Church denies 'pushing businesses out'
By Suzanne Roig
Advertiser East Honolulu Writer
By Suzanne Roig
NIU VALLEY — Tenants at the Niu Valley Shopping Center say it has turned into more of a religious campus than a place to shop since the center was purchased by the King's Cathedral almost two years ago.
Church officials, however, say that they have signed new deals for additional tenants and that they are working to make the center a positive economic force in the community.
Tenants say they are concerned because The Swiss Haus has shuttered its doors and Kentucky Fried Chicken is looking to move.
KFC, which has been a tenant for more than 10 years, is moving because the center is not viable without an anchor tenant, said Steve Johnson, general manager Kazi Foods Corp. of Hawai'i, which owns KFC and Burger King in Hawai'i. The center was anchored by Times Supermarket until 2001, when the store closed.
Another concern is voiced by the owner of Environmental Biotech, who said she was told her business, 12 years in the same location, wasn't a suitable tenant and was supposed to have vacated by Dec. 31. Environmental Biotech uses bacteria to clean drain lines for food-service facilities and needs a space that has access to water, said Jackie Anderson, company owner.
"We've been looking for a place to go, but there's a great shortage of space," Anderson said. "I don't blame the other businesses for leaving. There's a big parking issue."
Tenants who have recently renegotiated their leases say they were told that the number of parking stalls was limited and employees would have to park on the street, especially during the days when the church has activities — Tuesdays, Thursdays and Sundays, Anderson said
King's Cathedral pastor Brian Reynolds said the church is not telling tenants they must park on the street, but parking is going to be restricted on the basis of a business' square footage. So some businesses are going to be assigned more space than others, he said.
"The reality is we all have to work together to make it work," Reynolds said. "We're going to be congenial with everyone. We're not telling people to park on the street."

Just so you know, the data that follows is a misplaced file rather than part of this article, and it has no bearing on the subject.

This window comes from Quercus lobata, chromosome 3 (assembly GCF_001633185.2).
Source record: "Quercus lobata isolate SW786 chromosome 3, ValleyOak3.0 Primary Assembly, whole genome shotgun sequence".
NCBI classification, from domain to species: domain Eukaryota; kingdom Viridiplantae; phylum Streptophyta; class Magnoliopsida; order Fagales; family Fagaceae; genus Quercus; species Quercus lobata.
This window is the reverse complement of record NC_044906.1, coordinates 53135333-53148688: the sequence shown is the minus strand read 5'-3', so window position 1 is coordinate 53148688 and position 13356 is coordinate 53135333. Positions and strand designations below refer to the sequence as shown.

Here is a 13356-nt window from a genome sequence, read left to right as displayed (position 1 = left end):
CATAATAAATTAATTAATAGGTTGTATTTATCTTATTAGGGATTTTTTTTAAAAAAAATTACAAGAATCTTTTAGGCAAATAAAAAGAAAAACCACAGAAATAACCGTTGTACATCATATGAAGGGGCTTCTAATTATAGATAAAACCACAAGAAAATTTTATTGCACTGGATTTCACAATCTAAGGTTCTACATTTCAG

The church has just signed agreements with two new businesses that will open soon. Reynolds declined to name them, but said one is a food store that sells meals-to-go and the other is a 9-to-5 operation.
"It's a transition period now," Reynolds said. "We're a constantly changing organism that is attempting to be a blessing to the community. The church is not pushing businesses out."
Jeannine Johnson, a Niu Valley resident, said the community of 700 homes of mostly elderly residents wants a retail establishment like what all the neighboring communities have. There is a 7-Eleven slated to go up on the former Unocal site on East Halema'uma'u Street, though construction has yet to begin.
"We're losing the convenience. Even though the church promised us, it is pushing our businesses out the door," Johnson said.
Times and Unocal closed before the church purchased the site. Domino's has been closed for more than a year. Remaining tenants include restaurants, a swimming school and a handful of service businesses including Curves, a hair salon, doctor offices and BJ Genz Plumbing.
The church initially leased the former Niu Times location in August 2003 and exercised an option to purchase the entire 5-acre center from the Hawai'i Electricians Pension Trust Fund in August 2004 for about $14 million. King's Cathedral, formerly known as the First Assembly of God Kahului, envisions its Niu location as its O'ahu hub.
Reach Suzanne Roig at email@example.com.